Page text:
Get the tech career you deserve, faster!
Connect with our expert counsellors to understand how to hack your way to success
User rating 4.7/5
1:1 doubt support
95% placement record
Akash Pal
Senior Software Engineer
326% Hike After Job Bootcamp
Himanshu Gusain
Programmer Analyst
32 LPA After Job Bootcamp
After Job
Bootcamp

DFS

In DFS Algorithm, we start with the root node and traverse the tree in depth until we find the node with no children and then backtrack it. To implement DFS, we use a stack.
 

There are 3 types of DFS traversals for Binary trees.

  • In-Order (Left-Root-Right)
  • Pre-Order (Root-Left-Right)
  • Post-Order (Left-Right-Root)

So, the Depth-First Search for trees can be implemented using pre-order, in-order, and post-order.

Algorithm

Let us look at the algorithm to implement DFS.

 

In-Order Traversal

Inorder(root):

  1. Move to the node's left side (traverse left-subtree).
  2. Print the node's data.
  3. Move to the node's right side (traverse right-subtree).

 

Pre-Order Traversal

Preorder(root):

  1. Print the node's data.
  2. Move to the node's left side (traverse left-subtree).
  3. Move to the node's right side (traverse right-subtree).

 

Post-Order Traversal

Postorder(root):

  1. Move to the node's left side (traverse left-subtree).
  2. Move to the node's right side (traverse right-subtree).
  3. Print the node's data.

Example

DFS Implementation

#include <iostream>
using namespace std;

// Structure for holding data, references to the left child and the right child of the current node
struct node {
   int data;
   struct node* left, *right;
   node(int data) {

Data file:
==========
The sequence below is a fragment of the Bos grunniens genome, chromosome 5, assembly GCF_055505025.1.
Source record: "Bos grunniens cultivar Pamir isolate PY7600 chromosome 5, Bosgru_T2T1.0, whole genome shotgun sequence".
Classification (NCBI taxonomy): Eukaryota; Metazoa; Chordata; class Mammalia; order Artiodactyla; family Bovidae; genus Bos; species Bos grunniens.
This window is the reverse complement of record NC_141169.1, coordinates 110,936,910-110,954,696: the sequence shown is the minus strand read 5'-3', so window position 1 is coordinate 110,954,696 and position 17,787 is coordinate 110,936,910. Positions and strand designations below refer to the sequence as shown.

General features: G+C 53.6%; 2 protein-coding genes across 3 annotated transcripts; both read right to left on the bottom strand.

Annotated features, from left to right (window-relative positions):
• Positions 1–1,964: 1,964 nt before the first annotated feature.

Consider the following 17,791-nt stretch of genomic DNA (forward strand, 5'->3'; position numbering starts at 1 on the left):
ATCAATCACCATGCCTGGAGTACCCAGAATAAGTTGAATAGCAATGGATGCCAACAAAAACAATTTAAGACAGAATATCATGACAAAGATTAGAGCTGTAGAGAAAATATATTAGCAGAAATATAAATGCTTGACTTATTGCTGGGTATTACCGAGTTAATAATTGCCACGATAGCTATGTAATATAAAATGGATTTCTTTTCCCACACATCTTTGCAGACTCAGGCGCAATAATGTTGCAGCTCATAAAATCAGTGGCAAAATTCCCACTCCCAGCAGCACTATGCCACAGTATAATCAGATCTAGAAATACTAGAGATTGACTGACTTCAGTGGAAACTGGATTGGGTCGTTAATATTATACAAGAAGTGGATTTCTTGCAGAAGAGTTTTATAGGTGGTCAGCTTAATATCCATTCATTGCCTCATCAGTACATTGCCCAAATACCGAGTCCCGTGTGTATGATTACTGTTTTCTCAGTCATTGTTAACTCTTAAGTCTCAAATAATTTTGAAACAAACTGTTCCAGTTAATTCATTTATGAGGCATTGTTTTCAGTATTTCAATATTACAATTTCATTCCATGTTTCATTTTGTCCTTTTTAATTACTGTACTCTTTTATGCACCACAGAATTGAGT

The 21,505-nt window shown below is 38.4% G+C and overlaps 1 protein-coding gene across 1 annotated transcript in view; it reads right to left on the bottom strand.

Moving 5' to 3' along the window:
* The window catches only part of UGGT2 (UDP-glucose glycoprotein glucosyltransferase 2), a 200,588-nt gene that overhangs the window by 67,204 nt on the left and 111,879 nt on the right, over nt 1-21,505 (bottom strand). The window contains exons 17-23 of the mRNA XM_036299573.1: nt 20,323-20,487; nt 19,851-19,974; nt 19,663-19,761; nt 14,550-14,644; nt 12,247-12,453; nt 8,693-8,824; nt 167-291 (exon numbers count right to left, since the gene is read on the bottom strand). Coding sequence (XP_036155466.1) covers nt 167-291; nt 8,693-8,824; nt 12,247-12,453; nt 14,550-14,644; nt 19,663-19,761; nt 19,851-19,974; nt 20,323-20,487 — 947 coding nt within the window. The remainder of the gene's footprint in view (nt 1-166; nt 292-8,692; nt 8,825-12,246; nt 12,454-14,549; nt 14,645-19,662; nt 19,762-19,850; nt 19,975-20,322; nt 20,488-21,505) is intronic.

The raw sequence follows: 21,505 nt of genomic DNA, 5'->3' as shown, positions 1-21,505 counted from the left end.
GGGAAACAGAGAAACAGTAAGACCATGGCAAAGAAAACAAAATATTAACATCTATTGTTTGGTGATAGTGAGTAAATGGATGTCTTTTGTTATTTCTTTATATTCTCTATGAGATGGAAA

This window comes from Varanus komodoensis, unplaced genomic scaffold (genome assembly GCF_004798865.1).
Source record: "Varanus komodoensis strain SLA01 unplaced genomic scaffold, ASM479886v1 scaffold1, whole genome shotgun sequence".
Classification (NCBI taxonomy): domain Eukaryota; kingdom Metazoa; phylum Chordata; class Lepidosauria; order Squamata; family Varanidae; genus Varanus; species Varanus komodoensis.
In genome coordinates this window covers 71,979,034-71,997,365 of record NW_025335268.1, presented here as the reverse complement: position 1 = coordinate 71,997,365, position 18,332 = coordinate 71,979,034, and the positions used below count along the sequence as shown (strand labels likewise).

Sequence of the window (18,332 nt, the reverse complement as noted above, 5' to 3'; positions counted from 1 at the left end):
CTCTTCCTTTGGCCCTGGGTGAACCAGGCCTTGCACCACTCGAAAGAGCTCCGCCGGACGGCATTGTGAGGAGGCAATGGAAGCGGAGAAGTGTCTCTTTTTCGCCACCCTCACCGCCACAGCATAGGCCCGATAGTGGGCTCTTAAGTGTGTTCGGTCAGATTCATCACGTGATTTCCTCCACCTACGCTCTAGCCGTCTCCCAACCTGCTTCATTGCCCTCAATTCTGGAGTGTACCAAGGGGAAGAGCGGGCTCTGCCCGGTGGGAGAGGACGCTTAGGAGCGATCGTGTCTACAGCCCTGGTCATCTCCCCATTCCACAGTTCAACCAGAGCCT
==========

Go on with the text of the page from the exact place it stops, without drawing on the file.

this->data = data;
      left = right = NULL;
   }
};

// For PostOrder traversal, we first recursively print the left child then the right child and then print the parent node
void printPost_order(struct node* node) {
   if (node == NULL)
      return;
   printPost_order(node->left);
   printPost_order(node->right);
   cout << node->data << " ";
}

// for InOrder traversal, we first recursively print the left child then the parent node and then print the right child
void printIn_order(struct node* node) {
   if (node == NULL)
      return;
   printIn_order(node->left);
   cout << node->data << " ";
   printIn_order(node->right);
}

// For PreOrder traversal, we first print the parent node then recursively print the left child and then print the right child
void printPre_order(struct node* node) {
   if (node == NULL)
      return;
   cout << node->data << " ";
   printPre_order(node->left);
   printPre_order(node->right);
}

int main() {
   struct node *root = new node(5);
   root->left = new node(12);
   root->right = new node(7);
   root->left->left = new node(18);
   root->left->left->left = new node(4);
   root->left->left->right = new node(13);
   root->right->right = new node(69);
   
   cout << "DFS for the above tree will be:\n";
   cout << "\t• Inorder (Left-Root-Right) - ";
   printIn_order(root);
   
   cout << "\n\t• Preorder (Root-Left-Right) - ";
   printPre_order(root);
   
   cout << "\n\t• Postorder (Left-Right-Root) - ";
   printPost_order(root);
   
   return 0;
}

 

Output

DFS for the above tree will be: